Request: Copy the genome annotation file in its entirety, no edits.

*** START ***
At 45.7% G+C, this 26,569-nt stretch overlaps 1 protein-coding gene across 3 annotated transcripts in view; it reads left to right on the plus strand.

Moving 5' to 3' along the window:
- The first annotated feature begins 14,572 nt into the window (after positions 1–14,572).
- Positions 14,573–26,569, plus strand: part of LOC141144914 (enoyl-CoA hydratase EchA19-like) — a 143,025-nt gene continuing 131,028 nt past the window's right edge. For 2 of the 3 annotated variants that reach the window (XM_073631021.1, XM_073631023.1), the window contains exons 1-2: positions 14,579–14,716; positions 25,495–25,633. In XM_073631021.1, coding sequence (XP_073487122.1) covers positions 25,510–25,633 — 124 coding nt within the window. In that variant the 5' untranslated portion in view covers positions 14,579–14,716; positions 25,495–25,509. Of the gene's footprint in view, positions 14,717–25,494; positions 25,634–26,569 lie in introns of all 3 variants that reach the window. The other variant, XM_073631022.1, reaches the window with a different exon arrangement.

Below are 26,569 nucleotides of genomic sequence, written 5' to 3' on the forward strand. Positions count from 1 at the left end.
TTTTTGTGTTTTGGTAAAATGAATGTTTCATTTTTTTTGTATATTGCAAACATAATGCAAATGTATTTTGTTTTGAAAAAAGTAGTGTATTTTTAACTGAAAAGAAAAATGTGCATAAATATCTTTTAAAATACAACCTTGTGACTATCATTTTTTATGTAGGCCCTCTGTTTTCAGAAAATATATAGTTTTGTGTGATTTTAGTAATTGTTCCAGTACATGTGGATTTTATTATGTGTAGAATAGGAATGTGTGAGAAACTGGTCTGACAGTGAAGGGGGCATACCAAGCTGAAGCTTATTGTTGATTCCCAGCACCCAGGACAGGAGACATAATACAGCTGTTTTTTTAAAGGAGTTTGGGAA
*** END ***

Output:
At 45.7% G+C, this 26,569-nt stretch overlaps 1 protein-coding gene across 3 annotated transcripts in view; it reads left to right on the plus strand.

Moving 5' to 3' along the window:
- The first annotated feature begins 14,572 nt into the window (after positions 1–14,572).
- Positions 14,573–26,569, plus strand: part of LOC141144914 (enoyl-CoA hydratase EchA19-like) — a 143,025-nt gene continuing 131,028 nt past the window's right edge. For 2 of the 3 annotated variants that reach the window (XM_073631021.1, XM_073631023.1), the window contains exons 1-2: positions 14,579–14,716; positions 25,495–25,633. In XM_073631021.1, coding sequence (XP_073487122.1) covers positions 25,510–25,633 — 124 coding nt within the window. In that variant the 5' untranslated portion in view covers positions 14,579–14,716; positions 25,495–25,509. Of the gene's footprint in view, positions 14,717–25,494; positions 25,634–26,569 lie in introns of all 3 variants that reach the window. The other variant, XM_073631022.1, reaches the window with a different exon arrangement.

Below are 26,569 nucleotides of genomic sequence, written 5' to 3' on the forward strand. Positions count from 1 at the left end.
TTTTTGTGTTTTGGTAAAATGAATGTTTCATTTTTTTTGTATATTGCAAACATAATGCAAATGTATTTTGTTTTGAAAAAAGTAGTGTATTTTTAACTGAAAAGAAAAATGTGCATAAATATCTTTTAAAATACAACCTTGTGACTATCATTTTTTATGTAGGCCCTCTGTTTTCAGAAAATATATAGTTTTGTGTGATTTTAGTAATTGTTCCAGTACATGTGGATTTTATTATGTGTAGAATAGGAATGTGTGAGAAACTGGTCTGACAGTGAAGGGGGCATACCAAGCTGAAGCTTATTGTTGATTCCCAGCACCCAGGACAGGAGACATAATACAGCTGTTTTTTTAAAGGAGTTTGGGAA